Alcohol addiction can cause a variety of serious side effects; some of them are labeled as short-term, while others may last a lifetime, and are considered long-term.
The Short-Term Effects of Alcohol
The short-term effects of alcohol manifest after having a few drinks. However, people who have low tolerance levels—first-time drinkers or those with a specific genetic make-up—can be affected after having only one drink. Some of these effects might seem harmless, but they are actually signaling that alcohol is taking its effects on the body.
The short-term effects of alcohol include:
- Feelings of Relaxation: A feeling of “loosening up” and a sense of euphoria accompany the first few drinks. This is the “high” that people crave for and the reason why many people reach out for a drink when they feel stressed and/or depressed. The symptoms might be increased talkativeness and exaggerated and animated hand gestures while speaking.
- Vomiting, Nausea, and Diarrhea: Alcohol irritates the lining of the stomach and triggers these symptoms.
- Shallow Breathing: Alcohol is a central nervous system (CNS) depressant. It inhibits the functions controlled by this region, like breathing and heart rate.
- Slower Reflexes and Impaired Hearing and Vision: The initial “stimulatory” effect of alcohol soon wears off. Because the CNS controls the senses and motor functions, drinking alcohol slows down the brain. The effects include slower reaction times, slurred speech, dulled hearing, and clouded eyesight. Drinking before driving is so dangerous because alcohol can produce these effects even after one drink.
- Fatigue and Sleepiness: Because alcohol is a depressant, it has a calming effect. After the initial “high” wears off, weariness and drowsiness set in.
- Blackouts and Memory Lapses: These effects are also the result of the lessened activity in the CNS region. Often binge drinkers have no memories of the drinking episode.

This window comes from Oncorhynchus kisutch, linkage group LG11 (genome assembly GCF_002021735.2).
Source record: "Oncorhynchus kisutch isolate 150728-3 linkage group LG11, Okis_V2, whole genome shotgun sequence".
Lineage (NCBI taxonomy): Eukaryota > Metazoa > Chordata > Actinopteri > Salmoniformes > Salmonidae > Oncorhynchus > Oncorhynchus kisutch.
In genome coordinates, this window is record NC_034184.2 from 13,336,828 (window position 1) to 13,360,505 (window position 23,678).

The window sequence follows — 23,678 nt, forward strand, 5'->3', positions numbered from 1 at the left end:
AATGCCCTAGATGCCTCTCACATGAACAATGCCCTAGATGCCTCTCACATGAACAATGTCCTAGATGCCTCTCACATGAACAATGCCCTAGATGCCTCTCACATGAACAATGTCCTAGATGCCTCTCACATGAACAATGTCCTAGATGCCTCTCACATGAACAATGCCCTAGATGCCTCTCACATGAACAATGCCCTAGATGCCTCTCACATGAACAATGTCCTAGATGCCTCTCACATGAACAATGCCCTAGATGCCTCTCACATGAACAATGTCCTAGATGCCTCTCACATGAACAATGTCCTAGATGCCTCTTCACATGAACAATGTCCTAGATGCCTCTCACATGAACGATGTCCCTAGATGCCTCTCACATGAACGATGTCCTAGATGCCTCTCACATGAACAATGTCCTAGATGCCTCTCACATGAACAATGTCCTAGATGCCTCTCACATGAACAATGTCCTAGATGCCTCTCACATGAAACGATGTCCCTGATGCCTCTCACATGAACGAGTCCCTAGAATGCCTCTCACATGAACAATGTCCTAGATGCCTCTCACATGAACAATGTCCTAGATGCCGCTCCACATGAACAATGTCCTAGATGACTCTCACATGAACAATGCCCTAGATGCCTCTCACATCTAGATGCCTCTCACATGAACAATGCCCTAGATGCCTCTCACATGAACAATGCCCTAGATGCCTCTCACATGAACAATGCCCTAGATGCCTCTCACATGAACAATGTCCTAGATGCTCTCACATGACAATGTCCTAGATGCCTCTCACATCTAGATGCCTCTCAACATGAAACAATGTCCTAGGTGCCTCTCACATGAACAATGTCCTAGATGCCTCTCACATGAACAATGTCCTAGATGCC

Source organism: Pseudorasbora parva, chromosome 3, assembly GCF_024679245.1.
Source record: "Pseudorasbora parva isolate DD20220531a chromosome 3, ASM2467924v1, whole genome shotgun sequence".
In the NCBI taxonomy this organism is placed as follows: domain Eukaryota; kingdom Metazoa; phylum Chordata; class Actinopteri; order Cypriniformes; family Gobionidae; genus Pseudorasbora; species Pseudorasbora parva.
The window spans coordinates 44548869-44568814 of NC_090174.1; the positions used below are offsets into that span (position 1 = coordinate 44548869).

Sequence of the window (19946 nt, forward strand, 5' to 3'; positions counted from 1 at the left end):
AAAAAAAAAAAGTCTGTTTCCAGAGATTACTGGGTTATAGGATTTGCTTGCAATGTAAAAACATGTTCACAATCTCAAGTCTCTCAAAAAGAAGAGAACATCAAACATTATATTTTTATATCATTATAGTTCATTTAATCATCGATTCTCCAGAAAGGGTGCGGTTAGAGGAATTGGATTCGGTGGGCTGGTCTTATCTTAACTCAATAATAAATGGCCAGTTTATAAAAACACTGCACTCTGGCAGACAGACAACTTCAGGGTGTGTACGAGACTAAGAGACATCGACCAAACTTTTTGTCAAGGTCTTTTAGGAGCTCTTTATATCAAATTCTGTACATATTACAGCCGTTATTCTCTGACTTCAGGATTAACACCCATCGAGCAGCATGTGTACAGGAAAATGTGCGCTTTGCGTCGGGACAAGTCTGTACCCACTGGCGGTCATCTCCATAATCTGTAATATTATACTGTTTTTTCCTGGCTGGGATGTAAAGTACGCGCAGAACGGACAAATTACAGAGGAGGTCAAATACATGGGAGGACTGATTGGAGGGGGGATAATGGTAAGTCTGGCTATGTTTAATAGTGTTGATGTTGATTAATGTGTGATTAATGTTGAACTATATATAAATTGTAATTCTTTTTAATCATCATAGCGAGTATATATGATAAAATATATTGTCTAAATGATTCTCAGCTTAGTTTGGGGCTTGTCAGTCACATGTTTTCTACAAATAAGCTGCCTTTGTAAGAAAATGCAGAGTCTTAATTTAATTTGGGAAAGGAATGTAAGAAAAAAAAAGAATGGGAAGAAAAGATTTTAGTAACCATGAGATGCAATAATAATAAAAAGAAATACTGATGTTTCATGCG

- Clouded Thinking and Loss of Inhibitions: The CNS is also involved in our thinking and reasoning processes. By impairing CNS functionality, alcohol inhibits the ability to think straight. Alcohol also makes one less reserved and more prone to engaging in behavior that he or she regrets later. People have been known to get into trouble with the law and engage in risky sexual activities under the influence of alcohol.
- Mood Swings: The feelings of high that come on after the first few drinks soon give way to depression. That’s because alcohol triggers a surge of dopamine and endorphins, the happy chemicals, in the brain. So when the effects of alcohol wear off and the levels of dopamine and endorphins come down, the person starts to feel the blues. Depression in alcoholics can turn severe enough to even trigger suicidal thoughts.
What are the Long-Term (Physical) Effects of Alcohol?
If one continuously consumes alcohol for an extended time (several months or years), The alcoholic may suffer dire long-term effects that may be irreversible.
The following are the long-term effects of alcohol on the body:
- Increased Alcohol Tolerance: The more a person drinks, the more alcohol his or her body needs to produce the earlier degree of “high.” That’s because, as the body becomes used to having large amounts of alcohol, the tolerance to the substance increases. Increased alcohol tolerance can make a person drink too much at one go. This, in turn, increases the risk of alcohol poisoning. Excessive drinking also triggers intense withdrawal symptoms, the most severe of these being Delirium Tremens (DTs). DTs is a medical emergency and can be fatal if the symptoms are not treated promptly.
- Increased Risk of Developing Diabetes: Jack suffers from type II diabetes, and it is likely that his drinking habits had a role to play. Chronic alcohol consumption increases the risk of developing diabetes by causing obesity (Alcohol contains loads of calories, especially carbs.), decreasing insulin sensitivity (Insulin regulates blood sugar levels.) and damaging the pancreas, the insulin-secreting organ of the body.
- Liver Damage: Alcohol damages the liver and can cause cirrhosis and even, liver cancer. Alcohol-induced liver disease necessitates 1 in 3 liver transplantations in the U.S. Here’s another piece of compelling statistic: close to 50 percent of all people who die of cirrhosis in the U.S. had abused alcohol.
- Chronic High Blood Pressure: Chronic alcohol users have consistently elevated blood pressure levels. Chronic high blood pressure damages the kidney and increases the risk of strokes and heart attacks.
- Damage to the Heart: Alcohol damages the heart by increasing heart rate, blood pressure, and the levels of certain fats in the blood. Chronic alcohol abuse increases the risk of a person developing cardiovascular diseases and suffering a heart attack.